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In its fiftieth-year as an NGO and your seventh year as its president, you lead the Population Council as it meets head-on some of the most important challenges facing the planet. The Population Council operates 19 offices on five continents, often in the most desperate and neglected communities, and is an international leader in understanding population growth and its relationship to reproductive health, the well-being of the family and community, and the social and economic implications of demographic change.

The Council's Center for Biomedical Research develops and tests innovative products to prevent unwanted pregnancies, safeguard health, combat HIV, and address other diseases of the reproductive system. The Council also helps shape public policy and creates affordable programs - especially in family planning - for developing countries. Carraguard - its latest microbicide designed to prevent HIV infection - was recently featured in Newsweek. There are high hopes that Carraguard and other similar products can reverse the current rate of 2.5 million new infections each year. In a world where the public health and poverty-related challenges often seem overwhelming, the Council proves over and over that we really can change the world.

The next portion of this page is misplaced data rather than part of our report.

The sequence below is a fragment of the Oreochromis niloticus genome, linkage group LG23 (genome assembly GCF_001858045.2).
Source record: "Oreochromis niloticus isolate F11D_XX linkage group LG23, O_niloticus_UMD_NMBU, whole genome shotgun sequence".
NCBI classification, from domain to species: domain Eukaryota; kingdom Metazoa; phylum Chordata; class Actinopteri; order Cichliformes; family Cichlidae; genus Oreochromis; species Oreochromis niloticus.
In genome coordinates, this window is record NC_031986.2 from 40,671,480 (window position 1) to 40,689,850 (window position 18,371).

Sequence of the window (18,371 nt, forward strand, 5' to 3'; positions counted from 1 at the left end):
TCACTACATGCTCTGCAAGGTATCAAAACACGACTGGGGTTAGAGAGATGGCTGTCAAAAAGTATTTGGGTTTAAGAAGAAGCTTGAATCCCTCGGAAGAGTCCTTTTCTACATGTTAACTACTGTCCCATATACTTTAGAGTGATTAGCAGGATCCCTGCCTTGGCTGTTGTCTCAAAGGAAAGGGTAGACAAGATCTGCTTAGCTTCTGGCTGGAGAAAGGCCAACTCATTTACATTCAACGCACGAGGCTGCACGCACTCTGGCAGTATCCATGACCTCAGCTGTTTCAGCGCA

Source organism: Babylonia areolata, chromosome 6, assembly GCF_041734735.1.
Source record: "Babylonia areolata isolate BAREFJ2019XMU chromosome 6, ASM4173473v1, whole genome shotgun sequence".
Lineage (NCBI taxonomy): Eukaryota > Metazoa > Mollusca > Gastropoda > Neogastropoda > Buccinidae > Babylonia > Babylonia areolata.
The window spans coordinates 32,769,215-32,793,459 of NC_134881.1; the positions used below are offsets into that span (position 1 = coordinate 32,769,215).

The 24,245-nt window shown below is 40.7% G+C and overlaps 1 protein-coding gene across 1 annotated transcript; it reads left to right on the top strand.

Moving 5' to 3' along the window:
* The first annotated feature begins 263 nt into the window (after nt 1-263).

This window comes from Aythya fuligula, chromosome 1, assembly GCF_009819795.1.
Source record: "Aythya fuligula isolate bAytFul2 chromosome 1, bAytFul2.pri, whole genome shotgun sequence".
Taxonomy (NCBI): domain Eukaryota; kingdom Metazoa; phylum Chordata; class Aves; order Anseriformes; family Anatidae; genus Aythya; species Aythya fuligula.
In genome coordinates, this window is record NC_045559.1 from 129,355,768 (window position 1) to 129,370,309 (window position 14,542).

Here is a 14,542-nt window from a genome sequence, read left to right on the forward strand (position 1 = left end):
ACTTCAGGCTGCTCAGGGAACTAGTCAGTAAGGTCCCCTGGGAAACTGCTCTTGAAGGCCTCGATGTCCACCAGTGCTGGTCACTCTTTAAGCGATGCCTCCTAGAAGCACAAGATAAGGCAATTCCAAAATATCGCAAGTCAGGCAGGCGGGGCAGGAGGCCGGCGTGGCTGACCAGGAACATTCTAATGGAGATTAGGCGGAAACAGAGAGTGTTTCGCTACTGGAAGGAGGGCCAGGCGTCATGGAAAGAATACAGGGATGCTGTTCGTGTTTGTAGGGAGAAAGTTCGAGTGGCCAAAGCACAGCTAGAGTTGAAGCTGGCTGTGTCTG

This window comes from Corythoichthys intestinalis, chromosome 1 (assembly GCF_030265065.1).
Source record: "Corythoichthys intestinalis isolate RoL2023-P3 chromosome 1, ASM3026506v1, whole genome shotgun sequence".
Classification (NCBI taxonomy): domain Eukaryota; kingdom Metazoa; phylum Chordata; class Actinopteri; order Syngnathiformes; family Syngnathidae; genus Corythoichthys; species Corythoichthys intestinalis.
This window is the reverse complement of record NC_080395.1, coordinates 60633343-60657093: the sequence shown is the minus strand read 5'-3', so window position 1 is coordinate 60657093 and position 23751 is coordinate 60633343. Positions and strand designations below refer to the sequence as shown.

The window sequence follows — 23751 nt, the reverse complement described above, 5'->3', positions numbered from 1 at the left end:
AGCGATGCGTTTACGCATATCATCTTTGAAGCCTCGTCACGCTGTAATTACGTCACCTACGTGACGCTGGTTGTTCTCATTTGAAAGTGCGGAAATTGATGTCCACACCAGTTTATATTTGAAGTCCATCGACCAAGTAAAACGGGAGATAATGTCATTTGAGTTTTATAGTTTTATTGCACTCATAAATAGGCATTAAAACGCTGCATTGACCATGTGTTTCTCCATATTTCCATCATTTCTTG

It is hard to imagine someone better suited to lead the Population Council. You have a degree in mathematics from Harvard, a Masters in public health and a Ph.D. in economics from Princeton. You began your career as a research associate at the East-West Population Institute and then became Director of the Committee on Population at the National Academy of Sciences. You left there four years later to become Vice President and Director of RAND's Domestic Research Division, responsible for research on health, education, population, and criminal and civil justice issues. You joined the Population Council in 1999.

An active scholar, your research has appeared in journals such as Science, the American Journal of Public Health, Population Studies, the Journal of Gerontology, and The Annals of the American Academy of Political and Social Science. You have authored or edited five books and your current research focuses on health trends among the elderly in the United States and Asia.

Elizabeth McCormack, Chairman of the Board of the Population Council and a dear friend of Marlboro, praises you saying: "The Council is incredibly fortunate to have Linda. Her knowledge, wisdom, and good judgment make her a powerful leader. Her kindness and empathy means we will always engage people most in need and tackle the toughest problems. That's as it should be." As our students prepare to leave this campus and make their contributions, you stand out as a model of conscience and action.

Linda Martin, we are pleased to confer upon you the degree: Doctor of Humane Letters, Honorary

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